• COPD and Postoperative Pulmonary Complication
      • COPD should undergo a preparatory pulmonary regimen– optimize lung function and minimize airway secretions
        • Smoking cessation
        • Institution of inhaled bronchodilator
        • Oral antibiotics in the presence of purulent secretion
        • Use of incentive spirometry
    • Smoking and postoperative pulmonary complication
      • Smoking—a risk factor for postoperative pulmonary complication, prolonged mechanical ventilatory support
      • Detrimental effects of smoking
        • Bronchial irritation with resultant excessive airway secretions
        • Impairment in mucociliary clearance, elevation of carboxyhemoglobin level
          • Impaired oxygen uptake and tissue oxygen utilization
      • Preoperative smoking cessation—reduced postoperative pulmonary complication
        • At least 8 weeks abstinence is required
    • Impact of anesthesia on pulmonary function
      • Administration of general anesthesia---either inhaled or intravenous route
        • Immediate loss of diaphragmatic and intercostal muscle tone
        • 20 % reduction of FRC
        • Development of compressive atelectasis
          • Atelectasis area make up 2-10 % of total lung volume, disappear with application of PEEP
          • Increase in shunt fraction up to 15 %
    • Impact of anesthesia on pulmonary function
      • Inhaled anesthetic agents ---respiratory depressants
        • Blunt the response to both hypoxemia and hypercapnia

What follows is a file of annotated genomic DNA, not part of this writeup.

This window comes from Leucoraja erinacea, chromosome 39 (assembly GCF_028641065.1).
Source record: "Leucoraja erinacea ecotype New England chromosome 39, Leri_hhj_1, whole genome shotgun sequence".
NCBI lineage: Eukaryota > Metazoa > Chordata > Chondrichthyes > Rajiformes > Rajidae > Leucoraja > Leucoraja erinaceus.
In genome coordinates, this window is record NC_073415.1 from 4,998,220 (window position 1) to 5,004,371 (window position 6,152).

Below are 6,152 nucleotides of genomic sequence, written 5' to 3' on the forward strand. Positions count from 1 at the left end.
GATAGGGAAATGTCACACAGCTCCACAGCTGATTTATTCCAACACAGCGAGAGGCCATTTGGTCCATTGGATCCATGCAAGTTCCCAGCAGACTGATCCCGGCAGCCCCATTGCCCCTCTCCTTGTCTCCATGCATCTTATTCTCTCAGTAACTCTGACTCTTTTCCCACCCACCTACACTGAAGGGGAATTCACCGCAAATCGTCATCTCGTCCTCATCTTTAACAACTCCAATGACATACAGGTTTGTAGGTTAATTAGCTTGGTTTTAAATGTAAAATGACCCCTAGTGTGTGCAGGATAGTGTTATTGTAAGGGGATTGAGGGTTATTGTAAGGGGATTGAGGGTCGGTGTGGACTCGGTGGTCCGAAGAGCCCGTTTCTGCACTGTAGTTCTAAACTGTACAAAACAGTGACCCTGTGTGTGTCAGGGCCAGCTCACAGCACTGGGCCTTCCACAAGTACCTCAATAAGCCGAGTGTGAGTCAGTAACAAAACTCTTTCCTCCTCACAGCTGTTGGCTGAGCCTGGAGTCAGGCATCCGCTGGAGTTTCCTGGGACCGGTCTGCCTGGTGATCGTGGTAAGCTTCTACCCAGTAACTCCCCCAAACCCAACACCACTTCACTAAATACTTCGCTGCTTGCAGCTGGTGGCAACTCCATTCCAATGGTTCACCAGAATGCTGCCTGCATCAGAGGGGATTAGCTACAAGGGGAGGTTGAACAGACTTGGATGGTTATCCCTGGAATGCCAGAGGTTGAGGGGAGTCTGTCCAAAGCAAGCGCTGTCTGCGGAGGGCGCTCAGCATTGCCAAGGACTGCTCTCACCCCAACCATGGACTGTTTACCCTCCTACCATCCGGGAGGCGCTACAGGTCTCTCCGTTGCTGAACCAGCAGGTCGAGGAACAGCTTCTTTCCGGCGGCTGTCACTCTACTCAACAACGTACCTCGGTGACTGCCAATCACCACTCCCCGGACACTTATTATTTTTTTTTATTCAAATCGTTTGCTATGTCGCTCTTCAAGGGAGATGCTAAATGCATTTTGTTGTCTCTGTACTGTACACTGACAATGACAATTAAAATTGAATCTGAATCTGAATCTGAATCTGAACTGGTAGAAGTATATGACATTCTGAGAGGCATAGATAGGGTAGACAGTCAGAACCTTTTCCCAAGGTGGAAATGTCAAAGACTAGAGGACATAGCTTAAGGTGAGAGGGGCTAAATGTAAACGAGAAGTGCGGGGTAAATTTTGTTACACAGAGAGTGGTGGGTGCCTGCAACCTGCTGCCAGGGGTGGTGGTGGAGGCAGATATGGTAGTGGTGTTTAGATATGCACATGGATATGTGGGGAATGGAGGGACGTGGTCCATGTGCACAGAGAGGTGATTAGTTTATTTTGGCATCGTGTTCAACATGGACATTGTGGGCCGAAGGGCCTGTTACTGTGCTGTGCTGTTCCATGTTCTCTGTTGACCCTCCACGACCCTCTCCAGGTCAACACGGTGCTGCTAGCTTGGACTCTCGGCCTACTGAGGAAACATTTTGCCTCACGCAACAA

• Deposition of these agents in muscle and fat may depress hypoxic drive persist for several hours after termination of anesthesia
    • Impact of surgery on postoperative pulmonary function
      • Upper abdominal surgery
      • Cardiac surgery
      • Lung resection
    • Upper abdominal surgery
      • Within 24 h of surgery, vital capacity declines by 50 %-- persist as long as 7 days
        • Development of diaphragmatic dysfunction
          • Local irritation, inflammation, surgical trauma and pain
          • Diminished phrenic nerve output
      • Vital capacity falls only 25 % after lower abdominal surgery
    • Cardiac surgery
      • Lung volumes decreases about 30 % after CABG – return to preoperative value may take several months
      • Lung function decline to a greater degree when internal mammary harvesting and grafting
      • Shunt fraction increase from 3 % to 19 %
        • Atelectasis
        • Alteration in chest wall compliance and motion
          • Division of the sternum, harvest of internal mammary artery,
        • Injure LLL due to intraoperative lung retraction
          • Atelectasis, lung contusion
    • Cardiac surgery
      • Injury to left phrenic nerve
        • Diaphragmatic paralysis
        • About 10 % of patient
      • Cardiopulmonary bypass
        • Duration of bypass linked to the severity of postoperative atelectasis
    • Lung resection
      • Loss of lung function due to removal of lung parenchyma
      • Chest wall trauma due to thoracotomy, transection of muscle, rib retraction
      • Atelectasis
    • Causes of Postoperative Respiratory Failure Factors extrinsic to the lung Depression of central respiratory drive(anesthetics, opioids, sedatives) Phrenic nerve injury/ diaphragmatic paralysis Obstructive sleep apnea Factors intrinsic to the lung Atelectasis Pneumonia Aspiration Acute lung injury (ARDS) Volume overload/ congestive heart failure Pulmonary embolism Bronchospasm/ COPD
    • Management of Acute Respiratory failure
      • Airway Management
      • Correction of Hypoxemia and Hypercapnia
      • Search for an Underlying Cause
    • Airway Management
      • Assurance of an adequate airway
        • Whether emergent intubation or not?
    • Correction of Hypoxemia and Hypercapnia
      • Assure adequate oxygen delivery to tissue
        • achieved with a PaO2 of about 60 mmHg
        • Slight higher PaO2 in patient with CVA or CAD
      • Correct of hypercapnia
        • Less urgent in COPD with partly compensated respiratory acidosis
        • More urgent in profound respiratory acidosis in patient with drug overdose